A Pre-Raphaelite Collection Unveiled: The Cecil French Bequest

Until 3rd June 2018

Watts Gallery, Compton


After originally coming to London as an aspiring artist Cecil French (1879-1953) found his niche as a writer, poet and, perhaps most significantly, as a collector. With a taste for Romantic art the collection French amassed focussed on the Pre-Raphaelite painters, the majority of which are by his favourite artist Edward Burne-Jones (1833-98). Upon his death he entrusted his friend Rowland Alston (then Curator of Watts Gallery) with dividing the artworks between worthy British institutions, giving a large portion to Hammersmith & Fulham Council. 26 paintings and drawings from that collection are on display here, most of which have been taken from the stores and conserved by the gallery for this exhibition.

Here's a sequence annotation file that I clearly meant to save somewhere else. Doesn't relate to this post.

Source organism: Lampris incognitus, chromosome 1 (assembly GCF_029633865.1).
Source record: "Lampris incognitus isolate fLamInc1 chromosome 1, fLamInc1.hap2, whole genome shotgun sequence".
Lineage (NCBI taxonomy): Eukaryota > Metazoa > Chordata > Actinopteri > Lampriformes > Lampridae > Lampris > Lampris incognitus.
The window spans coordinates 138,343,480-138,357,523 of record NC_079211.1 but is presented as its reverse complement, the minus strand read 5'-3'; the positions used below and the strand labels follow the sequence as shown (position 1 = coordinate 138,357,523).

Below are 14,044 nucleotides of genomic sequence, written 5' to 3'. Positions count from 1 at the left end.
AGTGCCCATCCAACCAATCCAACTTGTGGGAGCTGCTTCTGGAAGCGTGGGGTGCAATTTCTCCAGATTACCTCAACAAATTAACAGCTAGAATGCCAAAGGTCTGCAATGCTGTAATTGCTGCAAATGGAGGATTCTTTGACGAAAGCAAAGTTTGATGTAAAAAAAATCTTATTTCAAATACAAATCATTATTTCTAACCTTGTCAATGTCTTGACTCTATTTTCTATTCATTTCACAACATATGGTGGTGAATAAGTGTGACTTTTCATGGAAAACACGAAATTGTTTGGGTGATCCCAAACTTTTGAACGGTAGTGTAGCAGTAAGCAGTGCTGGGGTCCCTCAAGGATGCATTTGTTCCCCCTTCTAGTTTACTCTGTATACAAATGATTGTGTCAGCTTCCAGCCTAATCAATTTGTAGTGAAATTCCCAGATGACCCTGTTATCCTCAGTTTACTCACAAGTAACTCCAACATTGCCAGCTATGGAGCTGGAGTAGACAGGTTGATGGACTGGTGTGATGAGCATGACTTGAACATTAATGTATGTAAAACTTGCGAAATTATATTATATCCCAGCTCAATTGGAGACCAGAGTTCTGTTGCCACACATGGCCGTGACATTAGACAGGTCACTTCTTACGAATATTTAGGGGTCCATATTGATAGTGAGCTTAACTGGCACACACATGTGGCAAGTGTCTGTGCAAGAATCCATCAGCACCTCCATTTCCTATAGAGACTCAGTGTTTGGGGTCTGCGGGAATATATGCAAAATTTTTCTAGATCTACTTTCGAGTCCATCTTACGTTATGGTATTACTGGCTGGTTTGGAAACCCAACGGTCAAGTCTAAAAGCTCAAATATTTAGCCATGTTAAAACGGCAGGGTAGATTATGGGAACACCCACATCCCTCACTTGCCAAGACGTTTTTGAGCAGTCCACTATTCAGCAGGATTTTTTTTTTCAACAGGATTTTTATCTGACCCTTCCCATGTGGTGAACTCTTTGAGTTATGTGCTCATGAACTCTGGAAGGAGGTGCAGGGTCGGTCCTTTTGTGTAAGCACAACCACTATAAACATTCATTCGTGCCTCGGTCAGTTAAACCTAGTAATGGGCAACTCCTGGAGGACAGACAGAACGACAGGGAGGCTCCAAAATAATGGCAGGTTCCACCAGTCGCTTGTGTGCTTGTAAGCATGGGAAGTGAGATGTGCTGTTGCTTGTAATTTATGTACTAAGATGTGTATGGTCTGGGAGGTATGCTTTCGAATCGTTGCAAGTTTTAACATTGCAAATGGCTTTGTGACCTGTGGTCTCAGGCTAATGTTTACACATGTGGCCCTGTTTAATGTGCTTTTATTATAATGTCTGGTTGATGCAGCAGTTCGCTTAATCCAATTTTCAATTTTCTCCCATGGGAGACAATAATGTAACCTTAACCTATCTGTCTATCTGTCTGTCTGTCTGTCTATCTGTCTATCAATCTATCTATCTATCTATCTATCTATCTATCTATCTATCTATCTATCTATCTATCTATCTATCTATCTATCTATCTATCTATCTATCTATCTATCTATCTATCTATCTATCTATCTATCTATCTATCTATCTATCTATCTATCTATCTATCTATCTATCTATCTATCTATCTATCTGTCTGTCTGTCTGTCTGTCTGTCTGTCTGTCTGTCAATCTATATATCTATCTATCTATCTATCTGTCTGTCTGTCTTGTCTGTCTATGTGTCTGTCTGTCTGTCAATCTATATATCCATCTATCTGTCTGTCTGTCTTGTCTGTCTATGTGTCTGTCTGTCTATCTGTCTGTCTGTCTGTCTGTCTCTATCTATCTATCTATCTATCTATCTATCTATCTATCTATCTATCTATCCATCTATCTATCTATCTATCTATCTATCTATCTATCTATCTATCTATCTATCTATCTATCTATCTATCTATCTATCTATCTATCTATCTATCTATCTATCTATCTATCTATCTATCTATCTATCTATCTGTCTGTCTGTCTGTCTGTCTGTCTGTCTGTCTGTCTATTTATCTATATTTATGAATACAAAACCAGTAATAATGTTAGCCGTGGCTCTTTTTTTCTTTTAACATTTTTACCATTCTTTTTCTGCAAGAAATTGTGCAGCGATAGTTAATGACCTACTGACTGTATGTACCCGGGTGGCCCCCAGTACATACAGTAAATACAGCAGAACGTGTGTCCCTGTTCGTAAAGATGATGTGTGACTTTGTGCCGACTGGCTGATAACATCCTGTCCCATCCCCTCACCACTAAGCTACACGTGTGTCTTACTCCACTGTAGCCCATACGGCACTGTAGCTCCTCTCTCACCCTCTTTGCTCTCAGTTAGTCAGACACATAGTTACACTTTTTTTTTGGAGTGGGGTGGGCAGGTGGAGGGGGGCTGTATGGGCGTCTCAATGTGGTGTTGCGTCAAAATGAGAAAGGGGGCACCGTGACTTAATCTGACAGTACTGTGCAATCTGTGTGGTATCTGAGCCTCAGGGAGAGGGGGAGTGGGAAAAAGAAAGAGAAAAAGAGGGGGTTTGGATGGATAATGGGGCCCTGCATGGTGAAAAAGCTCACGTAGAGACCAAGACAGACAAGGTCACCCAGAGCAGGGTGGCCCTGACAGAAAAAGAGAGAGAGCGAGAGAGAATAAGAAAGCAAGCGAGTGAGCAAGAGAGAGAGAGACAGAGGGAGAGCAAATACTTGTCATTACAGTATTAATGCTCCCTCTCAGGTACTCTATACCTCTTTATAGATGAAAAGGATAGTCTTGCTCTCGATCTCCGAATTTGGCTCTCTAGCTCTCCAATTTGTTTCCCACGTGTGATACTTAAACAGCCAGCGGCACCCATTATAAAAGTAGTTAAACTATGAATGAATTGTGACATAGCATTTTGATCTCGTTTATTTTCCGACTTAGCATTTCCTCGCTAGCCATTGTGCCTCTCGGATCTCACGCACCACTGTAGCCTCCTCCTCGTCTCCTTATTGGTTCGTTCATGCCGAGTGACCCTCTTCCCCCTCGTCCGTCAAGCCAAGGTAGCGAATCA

Although the Pre-Raphaelite Brotherhood are constantly popular today, when French was collecting in the 1890s they were somewhat out of fashion and therefore affordable in the art market. Burne-Jones was inspired by stories derived from literature and mythology, often with a damsel-in-distress at its core, and therefore associated with the Pre-Raphaelites. One of the first pictures in the exhibition is this large watercolour, Cupid and Psyche (1867)It is a Greek myth that the artist returned to numerous times during his career, using various compositions and mediums to explore the heart (Cupid) and soul (Psyche) of the love story. The mortal Psyche was the daughter of a king, and so beautiful that his subjects deemed her worthy of their worship over Venus. Enraged, the goddess of love and beauty sent her son Cupid to kill this challenger to her title, but he was so moved by her appearance that he fell in love with her. The tale is a loop of longing and passion which concludes with Psyche enduring horrible challenges under there service of Venus. In a final task Psyche is sent to Hades with a box to retrieve an ointment from Persephone that would render its user beautiful. Feeling ravaged by Venus’ trials and much suffering for Cupid, Psyche decides to use some of the ointment herself, but she had been tricked. The box contained the spirit of sleep which rendered her unconscious. Cupid finds her, recalls his love for her and removes the spell.